Testing for radon in South Tipperary homes has increased in the past four months

Date released: Sep 09 2011

Yet many thousands of families may unknowingly be living with a threat to their health.

The Radiological Protection Institute of Ireland (RPII) is again urging the people of South Tipperary to test their homes for radon, a radioactive gas which is linked to up to 200 lung cancer deaths each year in Ireland.

Over 530 homeowners have undertaken the radon test since May this year following an intensive awareness campaign of the dangers of exposure to the radioactive gas. These are in addition to the 1900 homes previously tested by the RPII in the county. However, this is only a small fraction of the estimated 29,000 homes in South Tipperary which need to be tested. 

Up to one in five homes in particular areas are predicted to have concentrations of radon above the acceptable level. Of the homes in Clonmel tested by the RPII, 20 per cent have been found to be above the acceptable level and of these approximately 6 per cent had four times the acceptable level.

Radon is the second biggest cause of lung cancer after smoking and South Tipperary has one of the highest incidences in the country of homes with high radon levels. 

Mr David Fenton, Senior Scientist at the RPII said: “The families that have tested have taken the necessary first step in addressing this problem. Many thousands of families in South Tipperary are completely unaware that they may be exposed to this colourless, odourless and tasteless radioactive gas. People living in these homes are at increased risk of developing lung cancer.”

Testing for radon and, in the event of a high reading, reducing the levels present are both relatively inexpensive. To test for radon, one radon detector is placed in a bedroom and a second in a living room. The detectors are small and are sent and returned by post. There is no need for anyone to visit your home to make the test. A radon test is available from the RPII and other test suppliers and costs about €50. Detailed information on radon, its risks, how to get your home or workplace tested, a list of test suppliers and how to reduce high levels, if present, is available on the website or on Freefone 1800 300 600.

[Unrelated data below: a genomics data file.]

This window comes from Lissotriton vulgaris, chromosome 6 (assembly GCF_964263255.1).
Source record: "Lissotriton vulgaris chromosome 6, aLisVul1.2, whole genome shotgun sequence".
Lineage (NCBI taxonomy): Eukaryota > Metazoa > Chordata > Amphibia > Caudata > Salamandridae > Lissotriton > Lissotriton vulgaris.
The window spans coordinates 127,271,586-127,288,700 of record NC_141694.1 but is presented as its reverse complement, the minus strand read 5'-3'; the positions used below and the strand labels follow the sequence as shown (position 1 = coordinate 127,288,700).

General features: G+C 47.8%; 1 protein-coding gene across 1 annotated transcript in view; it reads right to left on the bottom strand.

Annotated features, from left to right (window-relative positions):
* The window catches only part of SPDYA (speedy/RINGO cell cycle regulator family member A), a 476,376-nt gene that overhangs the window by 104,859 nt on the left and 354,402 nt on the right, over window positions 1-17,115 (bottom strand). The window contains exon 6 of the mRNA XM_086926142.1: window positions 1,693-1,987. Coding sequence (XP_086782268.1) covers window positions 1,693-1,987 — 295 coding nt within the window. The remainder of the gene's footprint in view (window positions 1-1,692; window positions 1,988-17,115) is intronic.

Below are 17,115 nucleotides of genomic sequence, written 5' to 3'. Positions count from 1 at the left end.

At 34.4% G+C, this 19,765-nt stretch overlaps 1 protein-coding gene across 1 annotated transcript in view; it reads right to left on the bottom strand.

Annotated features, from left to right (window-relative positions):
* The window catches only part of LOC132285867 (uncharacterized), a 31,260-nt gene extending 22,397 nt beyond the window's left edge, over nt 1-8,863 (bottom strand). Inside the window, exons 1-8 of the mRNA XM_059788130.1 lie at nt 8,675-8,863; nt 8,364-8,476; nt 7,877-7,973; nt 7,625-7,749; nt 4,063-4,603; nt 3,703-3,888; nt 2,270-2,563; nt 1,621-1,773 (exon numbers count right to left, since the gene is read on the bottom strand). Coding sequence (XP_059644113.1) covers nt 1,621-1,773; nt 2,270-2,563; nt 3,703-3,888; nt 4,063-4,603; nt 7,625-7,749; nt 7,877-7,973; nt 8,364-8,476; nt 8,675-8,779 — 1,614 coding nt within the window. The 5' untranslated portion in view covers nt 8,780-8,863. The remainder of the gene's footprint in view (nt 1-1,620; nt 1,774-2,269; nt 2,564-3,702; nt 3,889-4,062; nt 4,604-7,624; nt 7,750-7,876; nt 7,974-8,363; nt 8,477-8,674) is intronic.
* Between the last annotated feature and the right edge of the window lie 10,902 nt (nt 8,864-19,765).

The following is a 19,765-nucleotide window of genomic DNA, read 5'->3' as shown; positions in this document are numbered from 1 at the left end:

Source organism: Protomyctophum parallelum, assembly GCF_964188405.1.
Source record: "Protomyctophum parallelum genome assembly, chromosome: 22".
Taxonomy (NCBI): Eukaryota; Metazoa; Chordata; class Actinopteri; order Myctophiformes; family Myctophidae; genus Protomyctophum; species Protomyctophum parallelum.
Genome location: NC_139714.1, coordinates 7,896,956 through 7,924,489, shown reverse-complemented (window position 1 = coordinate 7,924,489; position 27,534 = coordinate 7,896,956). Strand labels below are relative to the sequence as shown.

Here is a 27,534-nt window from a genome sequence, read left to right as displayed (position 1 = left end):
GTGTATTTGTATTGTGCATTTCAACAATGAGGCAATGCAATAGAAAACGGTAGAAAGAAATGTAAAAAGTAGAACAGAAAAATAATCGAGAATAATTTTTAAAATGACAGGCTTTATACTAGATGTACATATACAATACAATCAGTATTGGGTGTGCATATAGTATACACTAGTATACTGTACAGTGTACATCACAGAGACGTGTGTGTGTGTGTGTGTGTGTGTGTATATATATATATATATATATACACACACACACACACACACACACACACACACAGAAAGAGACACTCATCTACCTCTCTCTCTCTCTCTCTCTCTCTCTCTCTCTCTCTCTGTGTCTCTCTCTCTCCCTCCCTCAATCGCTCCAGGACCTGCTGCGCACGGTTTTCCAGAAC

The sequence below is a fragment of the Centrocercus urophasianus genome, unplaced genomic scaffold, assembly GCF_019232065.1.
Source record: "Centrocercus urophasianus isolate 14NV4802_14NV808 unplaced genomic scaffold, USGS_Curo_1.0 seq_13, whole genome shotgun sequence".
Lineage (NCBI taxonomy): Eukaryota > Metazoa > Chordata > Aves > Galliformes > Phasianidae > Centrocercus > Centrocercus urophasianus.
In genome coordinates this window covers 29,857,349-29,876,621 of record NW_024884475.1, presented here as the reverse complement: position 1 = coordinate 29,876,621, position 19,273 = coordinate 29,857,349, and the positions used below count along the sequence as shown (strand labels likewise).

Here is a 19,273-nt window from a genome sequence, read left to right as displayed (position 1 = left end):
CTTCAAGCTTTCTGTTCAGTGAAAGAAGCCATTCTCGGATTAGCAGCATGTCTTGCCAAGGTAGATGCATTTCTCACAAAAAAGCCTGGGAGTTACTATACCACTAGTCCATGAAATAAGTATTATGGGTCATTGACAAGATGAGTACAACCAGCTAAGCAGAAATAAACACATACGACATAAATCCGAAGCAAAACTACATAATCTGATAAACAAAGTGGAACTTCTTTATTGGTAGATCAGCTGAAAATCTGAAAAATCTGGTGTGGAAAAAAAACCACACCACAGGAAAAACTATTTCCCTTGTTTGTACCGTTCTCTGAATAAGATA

“Radon is only a problem if people ignore it in the hope it will somehow go away. It will not go away unless you find out what levels are in your home and reduce them if they are high” concluded Mr Fenton.


Note to Editors: 

Radon is a naturally occurring radioactive gas that originates from the decay of uranium in rocks and soils. It has no smell, colour or taste and can only be detected using special detectors. Outdoors, radon quickly dilutes to harmless concentrations but when it enters an enclosed space, such as a house or other building, it can accumulate to unacceptably high concentrations. This gives rise to a radiation dose, which may cause lung cancer.

The national Reference Level or ‘acceptable level’ for radon in homes is 200 becquerels per cubic metre (Bq/m3). The Becquerel is the unit of radioactivity.

Radon is a Class-1 carcinogen. Long-term exposure to radon increases the risk of lung cancer. Based on current knowledge, it is estimated that in Ireland, for the population as a whole, a lifetime exposure (i.e. 70 years) to radon in the home at the Reference Level of 200 Bq/m3 carries a risk of about 1 in 50 of contracting fatal lung cancer. This is approximately twice the risk of death in a road accident. For people who smoke, or who have smoked, the risk from radon is up to 25 times greater than for people who never smoked.

Specific guidance on radon prevention measures for new homes is contained the Building Regulations 1997, Technical Guidance Document C – site preparation and resistance to moisture which is published by The Department of Environment, Heritage and Local Government. The guidance specifies that all new homes, built since 1st July 1998, must be fitted with a standby radon sump which can be activated at a later stage to reduce any high radon concentrations subsequently found. For homes built in High Radon Areas, the installation of a radon barrier as well as a standby radon sump is required.